In a large bowl, combine all first-layer ingredients and mix until crumbly. Press onto bottom of prepared pan. Bake 10 minutes. Cool.

Filling:

  • one 1/4-ounce envelope unflavored gelatin
  • 1/4 cup boiling water
  • 4 cups powdered sugar, divided
  • 1/2 cup margarine or butter, softened
  • 1/2 cup shortening
  • 1/4 teaspoon peppermint extract
  • 2 to 3 drops green food coloring

    Dissolve gelatin in the boiling water; cool.

    In large bowl, combine the softened gelatin, 2 cups of the powdered sugar, margarine, shortening, extract and food coloring. Keep color light. Beat 1 minute at medium speed or until smooth and creamy. Blend in remaining 2 cups powdered sugar until smooth. Spread evenly over cooled pan crust.

    Frosting:

    • 6-ounce package semisweet chocolate chips (1 cup)
    • 3 tablespoons butter or margarine

    In a small saucepan, heat chocolate chips and margarine over low heat until chocolate melts, stirring constantly. Spread evenly over filling.

    Place tray in refrigerator until cookies are firm. Remove from refrigerator 20 minutes before cutting. Cut into 48 bars.


    Vanilla Pretzel Cookies

    • 2 cups sifted all purpose flour
    • 3/4 cup sifted confectioners' sugar
    • 1/4 teaspoon salt
    • 2 unbeaten egg whites
    • 2/3 cup butter, softened
    • 1 teaspoon vanilla

    Sift flour, sugar and salt together in a large bowl. Add egg whites, butter and vanilla and mix until blended.

    If desired, chill dough 1 hour for easier handling. Roll dough, using a rounded teaspoonful for each, into strips 9 inches long and 1/4-inch thick. Shape like pretzels. Place on ungreased cookie sheets. Bake in a 350-degree oven for 15 to 18 minutes or until golden brown. While warm, roll in sifted confectioners' sugar. Or cool and frost.

    Vanilla Frosting

    • 1 tablespoon butter, softened
    • 1/2 cup sifted confectioners' sugar
    • 1/4 teaspoon vanilla
    • 3 to 4 teaspoons cream (coffee cream or whole milk can be used)

    Combine butter, sugar and vanilla. Add the cream 1 tablespoon at a time until it reaches spreading consistency.

    For chocolate frosting, add 1/2 square unsweetened chocolate ( 1/2 ounce), melted and cooled.

    For Coffee Frosting, substitute coffee for cream.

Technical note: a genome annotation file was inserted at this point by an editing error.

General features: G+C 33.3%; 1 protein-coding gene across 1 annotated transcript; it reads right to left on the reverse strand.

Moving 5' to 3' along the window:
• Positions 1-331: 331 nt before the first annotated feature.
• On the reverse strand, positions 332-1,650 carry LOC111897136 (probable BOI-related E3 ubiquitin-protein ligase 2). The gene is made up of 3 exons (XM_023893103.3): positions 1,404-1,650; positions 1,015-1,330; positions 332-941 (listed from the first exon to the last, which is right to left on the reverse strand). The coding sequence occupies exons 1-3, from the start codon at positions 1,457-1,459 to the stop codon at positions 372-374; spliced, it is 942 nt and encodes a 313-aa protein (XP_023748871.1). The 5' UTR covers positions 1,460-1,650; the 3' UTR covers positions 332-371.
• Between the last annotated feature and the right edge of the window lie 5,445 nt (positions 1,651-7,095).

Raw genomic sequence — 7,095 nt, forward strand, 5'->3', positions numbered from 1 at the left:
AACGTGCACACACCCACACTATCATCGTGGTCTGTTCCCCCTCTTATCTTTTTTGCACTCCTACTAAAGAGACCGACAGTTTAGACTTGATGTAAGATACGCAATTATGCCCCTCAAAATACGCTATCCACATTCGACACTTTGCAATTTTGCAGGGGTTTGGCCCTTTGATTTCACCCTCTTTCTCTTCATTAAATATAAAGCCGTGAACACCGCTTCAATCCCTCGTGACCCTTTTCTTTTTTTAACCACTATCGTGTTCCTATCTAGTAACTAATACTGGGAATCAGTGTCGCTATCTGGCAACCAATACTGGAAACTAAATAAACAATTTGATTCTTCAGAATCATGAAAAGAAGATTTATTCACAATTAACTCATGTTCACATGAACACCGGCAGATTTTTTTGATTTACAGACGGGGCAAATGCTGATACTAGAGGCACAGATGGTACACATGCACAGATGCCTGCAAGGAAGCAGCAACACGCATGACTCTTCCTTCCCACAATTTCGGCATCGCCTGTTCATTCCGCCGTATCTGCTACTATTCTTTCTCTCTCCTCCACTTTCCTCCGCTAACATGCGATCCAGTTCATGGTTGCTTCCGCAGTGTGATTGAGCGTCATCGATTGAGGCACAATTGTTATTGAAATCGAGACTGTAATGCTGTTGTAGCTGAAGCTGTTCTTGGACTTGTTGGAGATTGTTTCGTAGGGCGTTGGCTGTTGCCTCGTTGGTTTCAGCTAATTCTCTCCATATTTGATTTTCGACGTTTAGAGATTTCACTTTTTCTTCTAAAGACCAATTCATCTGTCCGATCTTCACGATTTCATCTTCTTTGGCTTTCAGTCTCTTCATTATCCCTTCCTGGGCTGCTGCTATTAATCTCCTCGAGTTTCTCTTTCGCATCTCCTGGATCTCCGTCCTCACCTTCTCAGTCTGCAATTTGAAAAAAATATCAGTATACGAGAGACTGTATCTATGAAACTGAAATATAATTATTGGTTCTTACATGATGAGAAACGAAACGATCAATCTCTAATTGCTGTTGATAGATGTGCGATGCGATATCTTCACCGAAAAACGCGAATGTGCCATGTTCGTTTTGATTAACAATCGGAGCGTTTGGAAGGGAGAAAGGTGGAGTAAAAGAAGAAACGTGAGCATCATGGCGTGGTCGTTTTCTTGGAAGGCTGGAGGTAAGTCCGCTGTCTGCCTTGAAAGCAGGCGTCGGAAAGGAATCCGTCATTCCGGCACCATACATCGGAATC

Note: We frosted the cookies with chocolate icing and used swirls of white icing to contrast.

    Yield: About 2 1/2 dozen cookies

    Angel Kisses

    • 2 egg whites
    • Pinch salt
    • 2/3 cup sugar
    • 1 cup pecans, chopped
    • 1 cup miniature chocolate chips (we used semisweet)
    • 1 teaspoon vanilla

    Beat egg whites until stiff while adding salt and sugar slowly. When egg whites are very stiff, add nuts, chocolate chips and vanilla.

    Preheat oven to 350 degrees. Drop batter by teaspoonfuls on a buttered cookie sheet. Turn off oven, place cookies in oven overnight, or until oven cools completely.

    Makes about 4 dozen, depending on size.


    Italian Sprinkle Cookies

    • 6 eggs
    • 5 cups flour
    • 2 cups powdered sugar
    • 2 tablespoon plus 1 1/2 teaspoons baking powder
    • 1 cup shortening, melted and cooled
    • 1 teaspoon almond extract
    • 1 1/2 teaspoons lemon extract

    Preheat oven to 350 degrees.

    Beat eggs at high speed for 5 minutes until light and foamy.

    In another bowl sift together flour, sugar and baking powder. Gradually add shortening and extracts. Gradually add beaten eggs (dough will be stiff). Roll dough into 1-inch balls.

    Bake on ungreased baking sheets for 12 minutes. Place cookies on wire rack. Dip cookies into glaze then roll in sprinkles or colored sugar.

    Glaze

    • 4 cups powdered sugar
    • 1/4 cup milk

    Mix with milk. Add additional milk 1 tablespoon at a time as needed. The glaze should be thin enough to dip the cookies.

    Dip cookies into glaze remove with slotted spoon roll in colored sugar or sprinkles.

    Makes about 5 1/2 dozen cookies.

    If you want to answer a recipe request from a reader or are looking for a recipe yourself, please write to Kitchen Mailbox, c/o Arlene Burnett, 34 Blvd. of the Allies, Pittsburgh 15222, or e-mail to aburnett@post-gazette.com. Please include a name, neighborhood/city-/borough/township and state and a daytime phone number on all correspondence.


    Correction/Clarification: (Published April 10, 2003) In last week's recipe for Chocolate Mint Parfait Bars, the amount of unflavored gelatin was incorrect. It is one 1/4-ounce package.